Earlier today (24th April), an Iranian flotilla bound for Yemen, suspected of carrying weapons for Houthi rebels, averted its course and turned back. According to U.S officials, Iranian cargo ships, accompanied by two Iranian warships, shifted course as a U.S. aircraft carrier, the USS Theodore Roosevelt moved within 200 nautical miles of the flotilla. This move averted a potential confrontation between the Iranian and American warships. Following this incident which took place in the Gulf of Aden, officials claim it is still too soon to tell if a crisis has been averted.
The conflict has sent tensions soaring between Sunni Saudi Arabia and Shiite Iran, raising fears that Yemen could become a new front in what some believe to be proxy war between Middle East powers. Yemen’s Foreign Minister Riyadh Yassin accused Tehran of trying to break a naval blockade on his country, describing the war as an “Iranian plot implemented by the Houthi militia”.
President Obama said that Iran has been warned to not challenge the United Nations arms embargo on the Houthis. He went on to say, “What we’ve said to them is that if there are weapons delivered to factions within Yemen that could threaten navigation, that’s a problem.”
After four weeks of ruthless airstrikes, more than a 1,000 civilians have been killed with over 4,000 injured and 150,000 displaced in Yemen. The Saudi-led coalition has destroyed many of the Houthi rebels’ sites and weapons but with Iran’s support they seem to be surviving. The Saudis are nowhere near to restoring the Yemeni president, Abdu Rabbu Mansour Hadi who was driven into exile in Saudi Arabia.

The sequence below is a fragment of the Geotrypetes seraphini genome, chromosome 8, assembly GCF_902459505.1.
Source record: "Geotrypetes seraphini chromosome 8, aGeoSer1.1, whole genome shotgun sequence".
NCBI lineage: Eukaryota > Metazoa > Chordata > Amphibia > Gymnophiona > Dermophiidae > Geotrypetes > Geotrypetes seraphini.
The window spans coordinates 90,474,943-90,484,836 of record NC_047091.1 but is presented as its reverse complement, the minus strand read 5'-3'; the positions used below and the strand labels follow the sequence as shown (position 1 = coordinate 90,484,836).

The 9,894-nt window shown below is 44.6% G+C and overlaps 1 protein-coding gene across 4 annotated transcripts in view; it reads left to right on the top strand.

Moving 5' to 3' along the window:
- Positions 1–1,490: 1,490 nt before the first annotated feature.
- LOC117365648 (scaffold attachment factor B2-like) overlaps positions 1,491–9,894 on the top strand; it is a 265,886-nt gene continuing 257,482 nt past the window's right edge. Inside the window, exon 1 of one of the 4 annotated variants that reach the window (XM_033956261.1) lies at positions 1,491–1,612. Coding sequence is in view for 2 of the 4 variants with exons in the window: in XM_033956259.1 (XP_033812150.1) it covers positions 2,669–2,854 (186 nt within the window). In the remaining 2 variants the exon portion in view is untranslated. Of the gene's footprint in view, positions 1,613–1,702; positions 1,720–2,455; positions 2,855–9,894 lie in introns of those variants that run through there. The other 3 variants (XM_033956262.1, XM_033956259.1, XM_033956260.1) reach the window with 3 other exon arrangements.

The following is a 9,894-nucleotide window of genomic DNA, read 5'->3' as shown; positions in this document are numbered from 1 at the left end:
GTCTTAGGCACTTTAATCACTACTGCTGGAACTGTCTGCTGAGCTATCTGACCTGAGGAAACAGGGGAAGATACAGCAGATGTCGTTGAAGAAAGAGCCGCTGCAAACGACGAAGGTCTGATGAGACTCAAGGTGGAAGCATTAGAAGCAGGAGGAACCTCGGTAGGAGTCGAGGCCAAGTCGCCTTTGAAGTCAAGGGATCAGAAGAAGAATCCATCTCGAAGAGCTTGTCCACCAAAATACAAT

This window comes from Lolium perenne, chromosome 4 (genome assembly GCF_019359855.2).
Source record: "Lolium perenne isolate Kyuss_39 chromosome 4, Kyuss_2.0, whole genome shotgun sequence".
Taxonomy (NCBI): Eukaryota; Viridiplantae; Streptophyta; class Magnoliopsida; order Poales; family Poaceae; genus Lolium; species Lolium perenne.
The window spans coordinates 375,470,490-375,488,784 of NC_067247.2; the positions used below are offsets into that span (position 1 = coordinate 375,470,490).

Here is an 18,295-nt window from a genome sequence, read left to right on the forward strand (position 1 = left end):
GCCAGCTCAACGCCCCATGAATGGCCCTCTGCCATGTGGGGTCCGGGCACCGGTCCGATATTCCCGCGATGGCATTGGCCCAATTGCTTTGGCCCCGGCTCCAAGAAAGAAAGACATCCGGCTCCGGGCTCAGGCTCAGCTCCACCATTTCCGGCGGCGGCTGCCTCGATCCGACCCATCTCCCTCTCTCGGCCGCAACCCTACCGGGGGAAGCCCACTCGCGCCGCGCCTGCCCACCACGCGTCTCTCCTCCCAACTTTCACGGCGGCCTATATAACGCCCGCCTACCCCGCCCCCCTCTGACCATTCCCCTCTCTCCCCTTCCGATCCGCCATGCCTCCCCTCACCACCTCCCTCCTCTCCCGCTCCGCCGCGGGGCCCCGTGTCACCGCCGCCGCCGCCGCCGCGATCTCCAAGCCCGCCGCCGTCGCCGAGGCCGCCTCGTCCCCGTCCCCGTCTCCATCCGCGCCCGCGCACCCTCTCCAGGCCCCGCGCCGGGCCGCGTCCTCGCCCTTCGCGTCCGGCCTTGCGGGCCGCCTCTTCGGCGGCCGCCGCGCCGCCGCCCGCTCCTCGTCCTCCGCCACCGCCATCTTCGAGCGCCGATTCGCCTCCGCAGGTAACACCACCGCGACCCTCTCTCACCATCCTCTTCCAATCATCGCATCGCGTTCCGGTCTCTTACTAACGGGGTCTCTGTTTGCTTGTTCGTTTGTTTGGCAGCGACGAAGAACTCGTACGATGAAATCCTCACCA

The US has been helping Saudi Arabia with intelligence and tactical advice and by deploying warships off the Yemeni coast. However with the numbers killed rising and no resolution in sight, they are now urging them to end the bombing. The Obama administration seems to have realised that the Saudis appear to have no credible strategy for achieving their political goals, or even managing their intervention.
Saudi Arabia’s much-publicised creation of a Sunni coalition to fight “the Iranian and Shiite threat” in the Middle East took two major blows when Pakistan and Turkey opted out of the coalition after having initially indicated that they would join. Riyadh worries that Iran is emerging as a legitimate player on the regional and global stage and Washington no longer perceived as a reliably anti-Iranian force thus potentially jeopardising its relationship with the Americans.
The United Nations had previously led a diplomatic initiative which made some progress, but was not given enough support and attention and the official leading the negotiations, Jamal Benomar, resigned. Finding a political solution will not be easy. For one, it will require Saudi Arabia to accept the Houthis as part of the governing power structure if there is any hope of bringing some stability to the country.